What Should You Keep?

Even with less itemizing, there are still tax documents you want to retain for years to come. Fewer taxpayers are itemizing in the wake of federal tax reforms. You may be one of them, and you may be wondering how many receipts, forms, and records you need to hold onto for the future. Is it okay to shred more of them? Maybe not. The Internal Revenue Service has not changed its viewpoint. It still wants you to keep a copy of this year’s 1040 form (and the supporting documents) for at least three years. If you somehow fail to report some income, or file a claim for a loss related to worthless securities or bad debt deduction, make that six years or longer. (It also wants you to keep employment

For Retirement, Income Matters as Much as Savings

A recent poll of pre-retirees suggests that truth risks being ignored. Steady income or a lump sum? Last year, financial services firm TIAA asked working Americans: if you could choose between a lump sum of $500,000 or a monthly income of $2,700 at retirement, which choice would you make? Sixty-two percent said that they would take the $2,700 per month. Figuring on a 20-year retirement for today’s 65-year- olds, $2,700 per month comes to $648,000 by age 85. So, why did nearly 40% of the survey respondents pick the lump sum over the stable monthly income? Maybe the instant gratification psychology common to lottery winners played a part. Maybe they ran some numbers and figured that the $50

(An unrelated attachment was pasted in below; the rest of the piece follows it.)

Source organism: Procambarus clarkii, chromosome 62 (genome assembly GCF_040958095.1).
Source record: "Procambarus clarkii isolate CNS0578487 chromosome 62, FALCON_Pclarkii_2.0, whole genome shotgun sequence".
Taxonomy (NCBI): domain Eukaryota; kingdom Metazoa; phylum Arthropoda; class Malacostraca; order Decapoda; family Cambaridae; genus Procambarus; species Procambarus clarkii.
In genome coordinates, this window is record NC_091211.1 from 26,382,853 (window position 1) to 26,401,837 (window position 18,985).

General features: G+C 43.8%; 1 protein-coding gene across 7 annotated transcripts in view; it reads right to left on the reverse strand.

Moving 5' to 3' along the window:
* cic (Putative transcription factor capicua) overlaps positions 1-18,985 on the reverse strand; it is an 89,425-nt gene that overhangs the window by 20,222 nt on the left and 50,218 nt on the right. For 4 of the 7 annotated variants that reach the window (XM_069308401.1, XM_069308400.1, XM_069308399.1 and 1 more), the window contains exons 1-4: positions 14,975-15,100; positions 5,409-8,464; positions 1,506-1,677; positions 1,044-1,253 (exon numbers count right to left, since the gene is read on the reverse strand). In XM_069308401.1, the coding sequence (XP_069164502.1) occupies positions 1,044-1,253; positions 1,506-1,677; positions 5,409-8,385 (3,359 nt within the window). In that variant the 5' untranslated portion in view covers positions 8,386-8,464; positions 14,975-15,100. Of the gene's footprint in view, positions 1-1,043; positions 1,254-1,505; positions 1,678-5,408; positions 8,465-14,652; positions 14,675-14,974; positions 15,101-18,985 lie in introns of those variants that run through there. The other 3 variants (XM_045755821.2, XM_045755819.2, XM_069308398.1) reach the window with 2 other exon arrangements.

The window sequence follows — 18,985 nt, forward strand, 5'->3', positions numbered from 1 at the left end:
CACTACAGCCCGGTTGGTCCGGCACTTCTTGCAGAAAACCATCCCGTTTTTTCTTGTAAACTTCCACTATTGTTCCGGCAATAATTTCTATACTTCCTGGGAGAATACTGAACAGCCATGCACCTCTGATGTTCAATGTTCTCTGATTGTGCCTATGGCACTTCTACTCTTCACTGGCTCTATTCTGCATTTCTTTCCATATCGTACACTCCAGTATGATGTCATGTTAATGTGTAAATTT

The Major Retirement Planning Mistakes

Why are they made again and again? Much has been written about the classic financial mistakes that plague start-ups, family businesses, corporations, and charities. Aside from these blunders, there are also some classic financial missteps that plague retirees. Calling them “mistakes” may be a bit harsh, as not all of them represent errors in judgment. Yet whether they result from ignorance or fate, we need to be aware of them as we plan for and enter retirement. Leaving work too early. As Social Security benefits rise about 8% for every year you delay receiving them, waiting a few years to apply for benefits can position you for greater retirement income. Filing for your monthly benefits bef

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